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Project information

Rebuilding Bridges

Prevention is better than cure. Our user-led project will mentor at-risk 8-15-year-olds in Camden (either excluded or at risk of exclusion), offering them fun, engaging programmes to reconnect them with mainstream education and show them that a future free of gangs, grooming and crime is possible.

Six months

Charity information: Play Adventures & Community Enrichment

Play Adventures & Community Enrichment logo
  • Need


    Our users live in Camden’s poorest wards: chaotic home lives, few positive role models and inconsistent boundaries sap their hope and aspiration, leading to angry, challenging behaviour that ultimately pushes them beyond the pale. They are written off at a tender age, increasing their exposure to crime, gangs, grooming and drugs. Much of their anger comes from frustration, lack of self-esteem and an inability to communicate. Their anti-social behaviour is often condoned by family and friends.


    Rebuilding Bridges will nip negative behaviour in the bud through mentoring, training and diversion. This is vital: in the worst-case scenario for users, employment/training become distant prospects, with welfare dependency, criminality, ill health and premature death far more likely. There is little targeted provision left in Camden post-austerity and many users don't attend the remaining youth clubs because of gangs. Exclusion exacerbates poverty’s isolation: we will signpost a way forward.

  • Aims

    Aim 1

    Children from deprived backgrounds will be diverted from life-limiting behaviour (eg, gangs)


    » Targeted workshops (eg, sexual health, gangs, drugs/alcohol awareness and healthy relationships) will tackle problems and signpost alternatives

    What success will look like

    Reduced gang/anti-social activity will be confirmed via bimonthly feedback from users, parents and partners (schools, police, etc)

    Aim 2

    Children from deprived backgrounds will benefit from greater self-esteem/resilience/self-control


    » Mentoring in improved life skills/choices, with users' feedback informing the project: their voices will be heard, often for the first time in life

    What success will look like

    Improvement in users’ self-esteem/resilience will be mapped via holistic feedback and objective measures (eg, SDQ scores) taken bimonthly

    Aim 3

    Users’ physical/mental health will improve, making them happier, healthier and more resilient


    » Sports and physical activities (eg, rock climbing, abseiling, ice-skating, bike riding and swimming) will deliver healthy minds and healthy bodies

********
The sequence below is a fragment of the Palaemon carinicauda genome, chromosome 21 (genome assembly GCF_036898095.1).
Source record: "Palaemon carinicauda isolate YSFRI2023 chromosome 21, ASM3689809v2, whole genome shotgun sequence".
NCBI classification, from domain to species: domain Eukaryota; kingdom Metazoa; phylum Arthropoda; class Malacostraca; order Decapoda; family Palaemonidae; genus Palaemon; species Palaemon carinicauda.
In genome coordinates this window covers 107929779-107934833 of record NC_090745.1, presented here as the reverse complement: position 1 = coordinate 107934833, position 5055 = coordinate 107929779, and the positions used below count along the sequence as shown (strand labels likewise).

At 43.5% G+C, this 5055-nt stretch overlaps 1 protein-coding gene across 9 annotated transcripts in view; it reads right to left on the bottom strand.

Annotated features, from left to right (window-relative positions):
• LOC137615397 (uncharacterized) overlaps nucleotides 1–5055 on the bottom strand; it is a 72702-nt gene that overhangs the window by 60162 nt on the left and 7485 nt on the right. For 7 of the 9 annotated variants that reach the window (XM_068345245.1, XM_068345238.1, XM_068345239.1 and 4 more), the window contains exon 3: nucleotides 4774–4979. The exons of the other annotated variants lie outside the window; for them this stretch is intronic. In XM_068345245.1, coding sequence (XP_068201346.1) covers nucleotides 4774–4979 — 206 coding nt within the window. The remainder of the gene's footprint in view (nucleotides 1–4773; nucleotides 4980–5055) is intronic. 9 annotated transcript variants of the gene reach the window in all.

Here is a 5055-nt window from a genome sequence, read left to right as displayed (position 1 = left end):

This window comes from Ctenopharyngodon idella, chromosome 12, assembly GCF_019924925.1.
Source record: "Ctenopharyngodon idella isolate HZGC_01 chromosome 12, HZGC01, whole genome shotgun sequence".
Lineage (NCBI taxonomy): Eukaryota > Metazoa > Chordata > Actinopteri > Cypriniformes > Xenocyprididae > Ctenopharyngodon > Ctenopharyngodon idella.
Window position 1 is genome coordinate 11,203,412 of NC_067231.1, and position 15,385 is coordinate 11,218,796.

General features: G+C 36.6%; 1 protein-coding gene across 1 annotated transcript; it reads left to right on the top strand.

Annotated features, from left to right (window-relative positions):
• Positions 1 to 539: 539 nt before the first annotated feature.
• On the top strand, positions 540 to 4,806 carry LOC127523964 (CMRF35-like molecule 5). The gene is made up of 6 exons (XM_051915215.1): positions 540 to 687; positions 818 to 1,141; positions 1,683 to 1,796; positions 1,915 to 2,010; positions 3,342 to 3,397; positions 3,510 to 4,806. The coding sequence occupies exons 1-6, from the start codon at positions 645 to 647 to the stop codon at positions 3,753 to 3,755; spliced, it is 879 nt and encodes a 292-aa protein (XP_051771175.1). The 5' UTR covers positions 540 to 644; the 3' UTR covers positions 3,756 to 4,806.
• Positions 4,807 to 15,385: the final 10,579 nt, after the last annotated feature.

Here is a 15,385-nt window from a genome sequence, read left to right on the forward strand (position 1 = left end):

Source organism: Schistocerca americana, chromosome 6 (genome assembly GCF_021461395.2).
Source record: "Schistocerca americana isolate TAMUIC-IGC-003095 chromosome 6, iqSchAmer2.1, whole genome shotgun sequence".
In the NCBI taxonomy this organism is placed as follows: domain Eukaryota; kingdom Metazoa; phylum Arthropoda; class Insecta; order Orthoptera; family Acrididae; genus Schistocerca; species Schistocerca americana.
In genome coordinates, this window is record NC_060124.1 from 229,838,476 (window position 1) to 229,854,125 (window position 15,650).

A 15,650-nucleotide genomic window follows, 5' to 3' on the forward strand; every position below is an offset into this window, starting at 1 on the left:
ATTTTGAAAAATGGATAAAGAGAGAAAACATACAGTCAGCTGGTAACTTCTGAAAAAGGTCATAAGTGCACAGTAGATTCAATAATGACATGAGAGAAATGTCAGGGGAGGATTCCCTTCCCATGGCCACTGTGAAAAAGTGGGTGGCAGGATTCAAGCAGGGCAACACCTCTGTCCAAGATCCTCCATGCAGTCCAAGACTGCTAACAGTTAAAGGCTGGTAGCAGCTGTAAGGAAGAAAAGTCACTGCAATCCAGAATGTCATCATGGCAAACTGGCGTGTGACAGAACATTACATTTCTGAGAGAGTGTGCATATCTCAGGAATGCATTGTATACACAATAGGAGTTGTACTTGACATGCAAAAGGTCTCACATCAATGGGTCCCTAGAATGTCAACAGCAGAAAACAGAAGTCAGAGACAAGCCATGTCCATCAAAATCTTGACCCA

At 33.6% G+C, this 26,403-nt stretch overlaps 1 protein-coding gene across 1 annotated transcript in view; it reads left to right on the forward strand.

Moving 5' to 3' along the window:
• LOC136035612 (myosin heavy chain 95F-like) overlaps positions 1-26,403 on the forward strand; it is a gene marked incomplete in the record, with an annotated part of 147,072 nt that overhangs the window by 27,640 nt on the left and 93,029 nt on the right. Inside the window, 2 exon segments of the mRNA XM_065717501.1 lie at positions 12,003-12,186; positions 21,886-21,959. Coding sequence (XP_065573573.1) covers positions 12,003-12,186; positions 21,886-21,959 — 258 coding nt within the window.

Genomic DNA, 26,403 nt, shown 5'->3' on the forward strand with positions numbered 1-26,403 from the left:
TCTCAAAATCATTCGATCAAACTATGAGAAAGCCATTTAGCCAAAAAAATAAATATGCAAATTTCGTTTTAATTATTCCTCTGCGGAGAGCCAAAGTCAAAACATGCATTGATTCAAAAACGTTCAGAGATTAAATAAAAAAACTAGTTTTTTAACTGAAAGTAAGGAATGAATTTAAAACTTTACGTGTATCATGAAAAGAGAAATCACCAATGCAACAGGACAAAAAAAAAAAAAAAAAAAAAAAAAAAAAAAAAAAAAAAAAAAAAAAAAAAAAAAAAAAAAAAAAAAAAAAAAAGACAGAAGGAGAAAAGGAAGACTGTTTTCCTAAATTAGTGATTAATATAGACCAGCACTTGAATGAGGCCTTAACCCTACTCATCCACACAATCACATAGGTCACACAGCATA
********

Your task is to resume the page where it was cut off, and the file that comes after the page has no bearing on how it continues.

» Off-site trips (eg, museums, art galleries, etc) will raise users' aspirations and show them a world elsewhere full of hope and possibility

    What success will look like

    Physical/mental improvements will be gauged via baseline comparisons and user/partner/agency data, with improvements charted and shared in project monitoring and evaluation

    Aim 4

    Users at risk of NEET status will gain skills that will raise their long-term employment prospects


    » Skills-based workshops (eg, woodwork, bike maintenance, gardening, music, cooking, art and crafts, fashion, design, drama) will boost employability

    What success will look like

    Workplace qualities and skills gained will be gauged via baseline comparisons and user/partner/agency data. We will chart improvements via project monitoring and evaluation

    Aim 5

    Users at risk of exclusion will secure places in mainstream education


    » All project activities are designed to deliver this outcome and avoid the stigma and social damage associated with exclusion

    What success will look like

    Improvements in the position of users at risk of exclusion will be confirmed by bimonthly feedback from schools, PRUs and other partners

  • Impact


    We will transform lives by offering users a safe space to socialise, receive dedicated mentoring, develop workplace skills, reject gangs and try risky activities (eg, abseiling) that nurture greater maturity. We will evidence success by monitoring and recording users’ progress towards project aims, working closely with partners (eg, schools and PRUs) and independent evaluators to measure improvement. Over the scheme, 80% of users’ educational, behavioural and physical standards will rise.